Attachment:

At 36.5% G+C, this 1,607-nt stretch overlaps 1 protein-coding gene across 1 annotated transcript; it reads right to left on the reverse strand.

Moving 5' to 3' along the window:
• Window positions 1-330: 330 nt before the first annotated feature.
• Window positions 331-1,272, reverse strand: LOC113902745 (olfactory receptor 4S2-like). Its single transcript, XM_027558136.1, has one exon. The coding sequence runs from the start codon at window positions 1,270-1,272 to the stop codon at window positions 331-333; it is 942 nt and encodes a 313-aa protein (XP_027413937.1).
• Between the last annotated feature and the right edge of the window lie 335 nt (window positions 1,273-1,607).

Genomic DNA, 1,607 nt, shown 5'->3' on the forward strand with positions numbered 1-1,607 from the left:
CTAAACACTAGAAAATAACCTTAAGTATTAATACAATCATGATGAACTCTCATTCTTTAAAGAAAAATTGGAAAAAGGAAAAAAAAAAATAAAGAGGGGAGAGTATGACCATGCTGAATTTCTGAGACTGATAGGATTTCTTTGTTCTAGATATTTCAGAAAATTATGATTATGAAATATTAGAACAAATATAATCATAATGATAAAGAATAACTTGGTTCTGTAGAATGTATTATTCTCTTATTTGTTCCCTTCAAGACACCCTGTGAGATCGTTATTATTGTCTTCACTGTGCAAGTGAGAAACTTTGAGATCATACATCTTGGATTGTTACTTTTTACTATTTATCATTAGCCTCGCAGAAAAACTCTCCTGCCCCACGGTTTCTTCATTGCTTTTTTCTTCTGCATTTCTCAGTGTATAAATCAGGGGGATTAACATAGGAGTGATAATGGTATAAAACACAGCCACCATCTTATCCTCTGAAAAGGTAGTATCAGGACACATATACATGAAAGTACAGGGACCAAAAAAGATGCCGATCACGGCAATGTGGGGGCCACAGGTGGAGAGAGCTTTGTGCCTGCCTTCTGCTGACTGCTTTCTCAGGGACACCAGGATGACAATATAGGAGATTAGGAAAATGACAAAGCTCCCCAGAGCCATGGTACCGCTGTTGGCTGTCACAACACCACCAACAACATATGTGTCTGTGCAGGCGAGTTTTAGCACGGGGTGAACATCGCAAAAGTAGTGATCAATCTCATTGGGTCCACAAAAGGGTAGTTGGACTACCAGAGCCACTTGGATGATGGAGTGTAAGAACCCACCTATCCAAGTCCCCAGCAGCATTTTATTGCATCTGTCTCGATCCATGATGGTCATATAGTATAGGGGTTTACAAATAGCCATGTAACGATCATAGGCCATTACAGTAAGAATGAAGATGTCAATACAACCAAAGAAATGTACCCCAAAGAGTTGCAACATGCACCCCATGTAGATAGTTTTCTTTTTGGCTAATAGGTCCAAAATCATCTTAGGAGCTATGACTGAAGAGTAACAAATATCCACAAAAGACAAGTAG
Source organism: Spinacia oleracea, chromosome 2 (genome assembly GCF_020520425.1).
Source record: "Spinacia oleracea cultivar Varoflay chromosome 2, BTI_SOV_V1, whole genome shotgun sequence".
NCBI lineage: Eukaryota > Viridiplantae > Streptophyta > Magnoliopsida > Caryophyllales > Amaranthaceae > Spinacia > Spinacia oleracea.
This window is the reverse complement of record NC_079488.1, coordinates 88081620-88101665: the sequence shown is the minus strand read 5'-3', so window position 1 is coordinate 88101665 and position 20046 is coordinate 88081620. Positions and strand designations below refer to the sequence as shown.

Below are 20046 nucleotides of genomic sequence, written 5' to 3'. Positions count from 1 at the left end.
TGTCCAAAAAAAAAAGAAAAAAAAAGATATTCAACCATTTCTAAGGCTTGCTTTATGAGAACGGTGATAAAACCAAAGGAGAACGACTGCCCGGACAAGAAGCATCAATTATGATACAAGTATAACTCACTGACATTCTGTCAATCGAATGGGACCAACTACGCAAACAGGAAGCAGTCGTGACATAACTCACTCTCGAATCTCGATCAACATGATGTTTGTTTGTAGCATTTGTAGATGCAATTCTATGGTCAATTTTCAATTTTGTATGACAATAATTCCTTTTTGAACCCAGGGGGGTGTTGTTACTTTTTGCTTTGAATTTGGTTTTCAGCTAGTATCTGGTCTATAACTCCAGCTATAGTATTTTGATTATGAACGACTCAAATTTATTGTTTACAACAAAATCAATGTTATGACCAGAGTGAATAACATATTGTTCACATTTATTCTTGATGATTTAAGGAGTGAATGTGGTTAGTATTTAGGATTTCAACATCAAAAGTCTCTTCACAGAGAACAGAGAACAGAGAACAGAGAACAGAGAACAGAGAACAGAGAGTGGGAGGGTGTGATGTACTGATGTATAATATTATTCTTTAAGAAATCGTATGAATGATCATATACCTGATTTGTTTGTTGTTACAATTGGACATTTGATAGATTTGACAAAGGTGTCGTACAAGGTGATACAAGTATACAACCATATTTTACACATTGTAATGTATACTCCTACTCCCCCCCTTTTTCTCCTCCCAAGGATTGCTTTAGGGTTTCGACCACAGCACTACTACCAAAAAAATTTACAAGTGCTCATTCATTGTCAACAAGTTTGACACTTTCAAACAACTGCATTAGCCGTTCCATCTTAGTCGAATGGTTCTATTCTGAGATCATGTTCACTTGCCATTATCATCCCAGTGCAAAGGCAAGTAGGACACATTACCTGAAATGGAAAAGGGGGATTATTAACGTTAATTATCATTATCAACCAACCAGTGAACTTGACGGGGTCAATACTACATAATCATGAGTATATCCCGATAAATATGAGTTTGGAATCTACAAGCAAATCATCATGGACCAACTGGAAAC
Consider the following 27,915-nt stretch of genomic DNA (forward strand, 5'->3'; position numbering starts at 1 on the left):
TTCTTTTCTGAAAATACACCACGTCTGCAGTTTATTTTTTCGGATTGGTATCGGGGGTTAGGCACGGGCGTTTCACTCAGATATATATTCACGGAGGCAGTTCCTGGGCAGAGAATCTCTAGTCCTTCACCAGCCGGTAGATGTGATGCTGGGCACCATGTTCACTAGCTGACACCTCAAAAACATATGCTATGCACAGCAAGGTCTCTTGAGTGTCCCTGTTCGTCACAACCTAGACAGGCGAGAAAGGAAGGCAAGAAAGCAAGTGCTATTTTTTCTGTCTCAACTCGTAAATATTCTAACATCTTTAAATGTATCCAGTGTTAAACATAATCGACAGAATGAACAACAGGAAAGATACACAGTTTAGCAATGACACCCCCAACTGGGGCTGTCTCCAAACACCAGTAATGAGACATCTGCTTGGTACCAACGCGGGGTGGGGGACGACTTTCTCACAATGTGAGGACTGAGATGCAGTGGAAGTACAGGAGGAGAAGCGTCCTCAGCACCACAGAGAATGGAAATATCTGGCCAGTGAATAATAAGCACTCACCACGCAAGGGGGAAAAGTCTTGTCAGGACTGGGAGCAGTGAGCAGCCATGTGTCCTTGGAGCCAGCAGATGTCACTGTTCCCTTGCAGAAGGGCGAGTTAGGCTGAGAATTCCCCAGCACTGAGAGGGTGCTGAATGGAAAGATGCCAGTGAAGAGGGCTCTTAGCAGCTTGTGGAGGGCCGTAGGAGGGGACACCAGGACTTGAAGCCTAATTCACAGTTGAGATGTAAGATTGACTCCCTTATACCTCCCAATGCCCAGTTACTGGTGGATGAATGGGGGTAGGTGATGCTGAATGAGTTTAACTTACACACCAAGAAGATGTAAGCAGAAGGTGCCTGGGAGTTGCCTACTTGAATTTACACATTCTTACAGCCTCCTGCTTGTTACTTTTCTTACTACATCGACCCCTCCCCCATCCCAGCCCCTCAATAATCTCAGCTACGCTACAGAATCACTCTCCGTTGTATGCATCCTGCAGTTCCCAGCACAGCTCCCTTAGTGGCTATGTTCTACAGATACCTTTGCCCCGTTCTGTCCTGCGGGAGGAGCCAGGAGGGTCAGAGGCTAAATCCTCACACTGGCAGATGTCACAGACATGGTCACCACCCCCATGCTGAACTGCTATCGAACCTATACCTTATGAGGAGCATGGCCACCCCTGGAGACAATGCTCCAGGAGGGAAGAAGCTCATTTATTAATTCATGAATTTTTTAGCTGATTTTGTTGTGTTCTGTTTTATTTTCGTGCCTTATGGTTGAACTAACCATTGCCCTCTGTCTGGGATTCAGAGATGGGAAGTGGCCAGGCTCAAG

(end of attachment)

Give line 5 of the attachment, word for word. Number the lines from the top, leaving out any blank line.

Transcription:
• Between the last annotated feature and the right edge of the window lie 335 nt (window positions 1,273-1,607).